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Home » Valentine's Day » New York State legislation discusses various bills, one of which would seal criminal records and reform parole

New York State legislation discusses various bills, one of which would seal criminal records and reform parole

The state Senate and Assembly passed the Less is More Act when lawmakers wrapped up the end of the legislative session.

Legislative leaders will decide when to send the bill to Governor Cuomo who has ten days to decide whether to sign or veto it.

The bill would allow New Yorker’s to have their criminal records automatically sealed and would keep them from getting jail time for non-violent parole violations.

The bill is sponsored by Senior Assistant Majority Leader Brian Benjamin who has exceptions, like if someone is imprisoned for a DWI and then went out driving.

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The bill would also allow for “earned time credits” to incentivize positive behavior and would allow access to counsel during the parole revocation process.

Jared Trujillo, a New York Civil Liberties Union policy counsel, stated the the legislation recognizes parolees should be home with their families and in their communities, not put back behind bars for a technical violation like missing an appointment.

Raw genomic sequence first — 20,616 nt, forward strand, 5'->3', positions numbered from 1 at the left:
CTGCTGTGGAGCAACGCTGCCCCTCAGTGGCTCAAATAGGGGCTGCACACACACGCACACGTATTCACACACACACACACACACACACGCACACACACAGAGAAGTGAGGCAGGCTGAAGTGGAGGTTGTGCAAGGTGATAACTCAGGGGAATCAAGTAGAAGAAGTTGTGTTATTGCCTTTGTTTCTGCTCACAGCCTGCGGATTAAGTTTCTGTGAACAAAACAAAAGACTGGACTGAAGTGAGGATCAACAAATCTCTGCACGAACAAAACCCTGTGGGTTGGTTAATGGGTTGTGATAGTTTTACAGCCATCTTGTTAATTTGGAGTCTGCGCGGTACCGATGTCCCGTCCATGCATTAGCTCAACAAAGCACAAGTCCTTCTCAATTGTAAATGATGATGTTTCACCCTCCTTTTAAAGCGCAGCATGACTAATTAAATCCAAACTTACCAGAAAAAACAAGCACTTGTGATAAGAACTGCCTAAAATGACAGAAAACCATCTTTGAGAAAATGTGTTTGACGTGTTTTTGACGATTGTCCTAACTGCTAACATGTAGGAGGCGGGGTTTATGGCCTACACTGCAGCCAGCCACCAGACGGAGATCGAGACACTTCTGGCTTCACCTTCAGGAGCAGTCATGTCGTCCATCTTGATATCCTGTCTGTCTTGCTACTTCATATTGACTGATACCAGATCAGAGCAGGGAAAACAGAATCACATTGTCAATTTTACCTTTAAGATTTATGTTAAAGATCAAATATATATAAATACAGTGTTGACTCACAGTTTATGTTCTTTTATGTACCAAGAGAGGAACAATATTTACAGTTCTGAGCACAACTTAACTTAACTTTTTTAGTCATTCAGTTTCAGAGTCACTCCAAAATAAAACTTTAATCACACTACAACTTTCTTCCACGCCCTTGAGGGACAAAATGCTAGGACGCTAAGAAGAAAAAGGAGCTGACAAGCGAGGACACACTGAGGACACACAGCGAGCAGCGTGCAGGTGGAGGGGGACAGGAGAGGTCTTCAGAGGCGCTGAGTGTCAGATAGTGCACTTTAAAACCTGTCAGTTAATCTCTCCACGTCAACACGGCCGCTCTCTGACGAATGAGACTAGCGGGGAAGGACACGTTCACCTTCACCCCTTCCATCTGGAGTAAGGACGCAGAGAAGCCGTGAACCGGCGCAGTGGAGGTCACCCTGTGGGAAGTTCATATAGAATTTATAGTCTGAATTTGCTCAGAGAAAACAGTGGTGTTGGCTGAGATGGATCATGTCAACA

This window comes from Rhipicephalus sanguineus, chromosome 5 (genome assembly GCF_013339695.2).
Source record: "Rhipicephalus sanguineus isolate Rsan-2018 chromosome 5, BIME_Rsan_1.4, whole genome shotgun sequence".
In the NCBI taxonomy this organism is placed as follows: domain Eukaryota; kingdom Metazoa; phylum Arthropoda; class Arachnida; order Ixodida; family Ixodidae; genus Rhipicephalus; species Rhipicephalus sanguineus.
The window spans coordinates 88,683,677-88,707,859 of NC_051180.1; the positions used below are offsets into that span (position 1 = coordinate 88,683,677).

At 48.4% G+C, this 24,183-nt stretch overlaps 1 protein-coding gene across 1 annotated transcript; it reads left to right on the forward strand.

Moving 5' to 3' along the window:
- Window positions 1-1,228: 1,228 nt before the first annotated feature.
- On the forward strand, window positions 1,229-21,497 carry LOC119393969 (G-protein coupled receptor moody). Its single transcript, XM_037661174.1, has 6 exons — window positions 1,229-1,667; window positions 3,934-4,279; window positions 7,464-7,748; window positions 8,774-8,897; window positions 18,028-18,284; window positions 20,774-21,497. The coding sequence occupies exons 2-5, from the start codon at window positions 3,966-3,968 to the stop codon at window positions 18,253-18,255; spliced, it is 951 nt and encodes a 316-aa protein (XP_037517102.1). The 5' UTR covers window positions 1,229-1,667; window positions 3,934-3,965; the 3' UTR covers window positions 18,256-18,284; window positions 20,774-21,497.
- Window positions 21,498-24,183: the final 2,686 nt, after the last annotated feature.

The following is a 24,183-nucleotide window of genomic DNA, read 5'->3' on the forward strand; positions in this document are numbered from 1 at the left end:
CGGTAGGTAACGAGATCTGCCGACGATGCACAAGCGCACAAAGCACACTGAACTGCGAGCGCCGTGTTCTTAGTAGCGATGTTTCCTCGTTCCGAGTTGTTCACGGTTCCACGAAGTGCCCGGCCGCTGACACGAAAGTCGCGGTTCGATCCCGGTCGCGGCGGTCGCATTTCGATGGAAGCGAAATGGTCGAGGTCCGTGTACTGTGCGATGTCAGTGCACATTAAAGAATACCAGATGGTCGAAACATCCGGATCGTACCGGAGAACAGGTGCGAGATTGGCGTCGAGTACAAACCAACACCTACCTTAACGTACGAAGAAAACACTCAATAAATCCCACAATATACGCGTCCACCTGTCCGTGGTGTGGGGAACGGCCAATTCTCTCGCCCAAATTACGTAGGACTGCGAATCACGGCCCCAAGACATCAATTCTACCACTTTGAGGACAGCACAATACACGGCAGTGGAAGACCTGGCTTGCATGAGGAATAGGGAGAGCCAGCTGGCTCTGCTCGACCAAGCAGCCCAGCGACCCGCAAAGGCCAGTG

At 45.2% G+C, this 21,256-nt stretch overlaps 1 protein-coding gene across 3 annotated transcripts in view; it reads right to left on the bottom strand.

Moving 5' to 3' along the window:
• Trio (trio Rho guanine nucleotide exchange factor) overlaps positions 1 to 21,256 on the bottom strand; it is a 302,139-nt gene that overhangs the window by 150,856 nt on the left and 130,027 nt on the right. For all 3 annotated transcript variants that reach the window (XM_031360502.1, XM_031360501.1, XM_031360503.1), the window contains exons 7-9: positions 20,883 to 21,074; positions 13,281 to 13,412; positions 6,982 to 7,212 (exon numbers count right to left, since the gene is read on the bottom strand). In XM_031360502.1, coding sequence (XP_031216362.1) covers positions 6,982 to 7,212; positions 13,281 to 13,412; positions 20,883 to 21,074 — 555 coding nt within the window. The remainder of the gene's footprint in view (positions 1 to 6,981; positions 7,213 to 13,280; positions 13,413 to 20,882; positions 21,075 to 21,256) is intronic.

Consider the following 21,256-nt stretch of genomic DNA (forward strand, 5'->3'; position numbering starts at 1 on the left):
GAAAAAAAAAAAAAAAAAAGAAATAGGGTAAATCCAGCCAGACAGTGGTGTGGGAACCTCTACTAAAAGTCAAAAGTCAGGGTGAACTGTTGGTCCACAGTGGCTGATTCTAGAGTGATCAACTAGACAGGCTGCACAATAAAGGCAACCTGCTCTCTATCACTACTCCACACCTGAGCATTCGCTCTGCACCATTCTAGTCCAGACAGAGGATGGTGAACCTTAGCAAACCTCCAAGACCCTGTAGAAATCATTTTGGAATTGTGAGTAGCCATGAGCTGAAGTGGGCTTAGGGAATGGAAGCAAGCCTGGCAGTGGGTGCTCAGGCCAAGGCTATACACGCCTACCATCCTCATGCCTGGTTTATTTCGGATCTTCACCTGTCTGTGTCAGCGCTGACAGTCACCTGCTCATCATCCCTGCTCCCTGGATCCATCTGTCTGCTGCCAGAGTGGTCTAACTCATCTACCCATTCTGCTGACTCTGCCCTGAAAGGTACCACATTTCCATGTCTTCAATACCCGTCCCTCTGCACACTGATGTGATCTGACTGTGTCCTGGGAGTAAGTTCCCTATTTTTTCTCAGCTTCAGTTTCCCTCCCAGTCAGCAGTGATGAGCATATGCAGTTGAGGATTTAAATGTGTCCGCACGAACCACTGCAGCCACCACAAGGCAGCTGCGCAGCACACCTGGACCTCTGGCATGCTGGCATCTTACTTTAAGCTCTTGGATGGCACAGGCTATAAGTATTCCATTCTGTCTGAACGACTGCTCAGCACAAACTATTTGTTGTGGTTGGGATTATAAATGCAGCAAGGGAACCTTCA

The records in New York State would automatically seal the records for many criminal convictions at least three years from sentencing for a misdemeanor and seven years for a felony under an amended bill lawmakers expected to pass Thursday.

The law would not apply to sex offenses, people under parole or probation, or people facing a criminal charge.

An original provision of the Clean Slate Act was removed that would have expunged the records from a person’s criminal history.

While these bills are led by Democratic lawmakers, Republicans have voiced their concerns for the greater focus on perpetrators instead of victims.

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Simultaneously, criminal justice advocacy groups are criticizing the Democratic-led legislature for failing to pass more bills that would help those who are denied parole.

Thursday, the Assembly did not plan to pass a bill that would direct state parole to evaluate whether inmates over the age of 55 would pose a significant public safety risk if released. Another bill that did not appear likely to pass would require the board to parole inmates as soon as their minimum sentence was done unless there was a clear public safety risk.

A few other bills looked at included lowering the age of juvenile delinquency, decriminalizing syringes, bills on anti-harassment, and Grand Jury secrecy.